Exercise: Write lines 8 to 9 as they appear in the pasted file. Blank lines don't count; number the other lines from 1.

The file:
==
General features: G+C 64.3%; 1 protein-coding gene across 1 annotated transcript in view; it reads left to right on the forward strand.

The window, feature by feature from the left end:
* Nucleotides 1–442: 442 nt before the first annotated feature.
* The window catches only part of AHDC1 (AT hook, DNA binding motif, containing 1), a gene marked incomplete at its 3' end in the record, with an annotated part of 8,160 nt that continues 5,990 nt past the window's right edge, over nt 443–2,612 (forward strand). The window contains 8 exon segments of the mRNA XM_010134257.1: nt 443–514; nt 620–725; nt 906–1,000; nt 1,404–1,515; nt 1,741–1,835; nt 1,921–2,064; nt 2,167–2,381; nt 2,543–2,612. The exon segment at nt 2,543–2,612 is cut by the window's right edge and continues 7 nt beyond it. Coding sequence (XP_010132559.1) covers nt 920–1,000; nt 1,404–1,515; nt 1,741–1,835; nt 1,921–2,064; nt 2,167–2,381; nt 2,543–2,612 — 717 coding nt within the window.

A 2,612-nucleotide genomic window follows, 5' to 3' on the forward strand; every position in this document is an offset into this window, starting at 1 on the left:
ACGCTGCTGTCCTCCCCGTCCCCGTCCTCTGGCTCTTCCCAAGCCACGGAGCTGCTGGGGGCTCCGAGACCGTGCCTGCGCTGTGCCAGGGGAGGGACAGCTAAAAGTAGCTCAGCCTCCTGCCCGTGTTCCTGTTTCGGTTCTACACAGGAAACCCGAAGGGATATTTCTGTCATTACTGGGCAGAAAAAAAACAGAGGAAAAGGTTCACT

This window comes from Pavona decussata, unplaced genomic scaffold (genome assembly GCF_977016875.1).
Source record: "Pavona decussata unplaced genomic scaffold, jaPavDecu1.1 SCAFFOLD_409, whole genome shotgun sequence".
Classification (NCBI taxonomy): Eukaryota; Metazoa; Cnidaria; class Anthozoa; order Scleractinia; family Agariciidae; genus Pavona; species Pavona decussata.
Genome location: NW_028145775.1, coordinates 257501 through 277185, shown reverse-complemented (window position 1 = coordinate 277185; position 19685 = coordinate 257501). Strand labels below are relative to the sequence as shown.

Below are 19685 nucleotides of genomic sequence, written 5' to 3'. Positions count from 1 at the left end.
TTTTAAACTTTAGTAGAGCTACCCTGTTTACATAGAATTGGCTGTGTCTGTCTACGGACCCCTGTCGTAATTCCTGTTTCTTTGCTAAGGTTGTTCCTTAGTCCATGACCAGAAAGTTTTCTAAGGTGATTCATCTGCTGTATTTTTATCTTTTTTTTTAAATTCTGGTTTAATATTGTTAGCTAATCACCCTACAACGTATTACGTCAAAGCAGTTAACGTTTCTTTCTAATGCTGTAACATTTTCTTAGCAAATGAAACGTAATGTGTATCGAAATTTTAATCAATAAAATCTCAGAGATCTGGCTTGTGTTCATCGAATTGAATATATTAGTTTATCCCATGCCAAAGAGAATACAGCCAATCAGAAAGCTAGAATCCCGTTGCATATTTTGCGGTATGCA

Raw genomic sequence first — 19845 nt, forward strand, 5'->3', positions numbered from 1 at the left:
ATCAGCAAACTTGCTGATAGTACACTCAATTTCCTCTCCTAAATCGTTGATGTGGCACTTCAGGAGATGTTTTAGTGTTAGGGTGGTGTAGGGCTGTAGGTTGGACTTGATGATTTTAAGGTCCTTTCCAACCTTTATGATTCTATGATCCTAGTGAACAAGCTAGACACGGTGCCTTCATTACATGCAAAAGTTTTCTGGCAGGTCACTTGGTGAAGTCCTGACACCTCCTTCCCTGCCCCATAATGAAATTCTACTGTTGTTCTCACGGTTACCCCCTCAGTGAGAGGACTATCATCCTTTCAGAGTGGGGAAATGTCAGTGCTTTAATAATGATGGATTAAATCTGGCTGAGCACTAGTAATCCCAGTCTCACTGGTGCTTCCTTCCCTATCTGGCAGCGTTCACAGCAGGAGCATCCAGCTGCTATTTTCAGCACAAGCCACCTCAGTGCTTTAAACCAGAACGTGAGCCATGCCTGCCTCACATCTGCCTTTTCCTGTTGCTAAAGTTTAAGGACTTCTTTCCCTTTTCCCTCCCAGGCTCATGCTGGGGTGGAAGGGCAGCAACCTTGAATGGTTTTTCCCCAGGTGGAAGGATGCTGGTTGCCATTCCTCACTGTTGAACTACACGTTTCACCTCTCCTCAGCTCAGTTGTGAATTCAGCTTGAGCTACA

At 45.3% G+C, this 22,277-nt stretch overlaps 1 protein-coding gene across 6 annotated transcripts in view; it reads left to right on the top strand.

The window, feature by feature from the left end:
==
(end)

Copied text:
Source record: "Pavona decussata unplaced genomic scaffold, jaPavDecu1.1 SCAFFOLD_409, whole genome shotgun sequence".
Classification (NCBI taxonomy): Eukaryota; Metazoa; Cnidaria; class Anthozoa; order Scleractinia; family Agariciidae; genus Pavona; species Pavona decussata.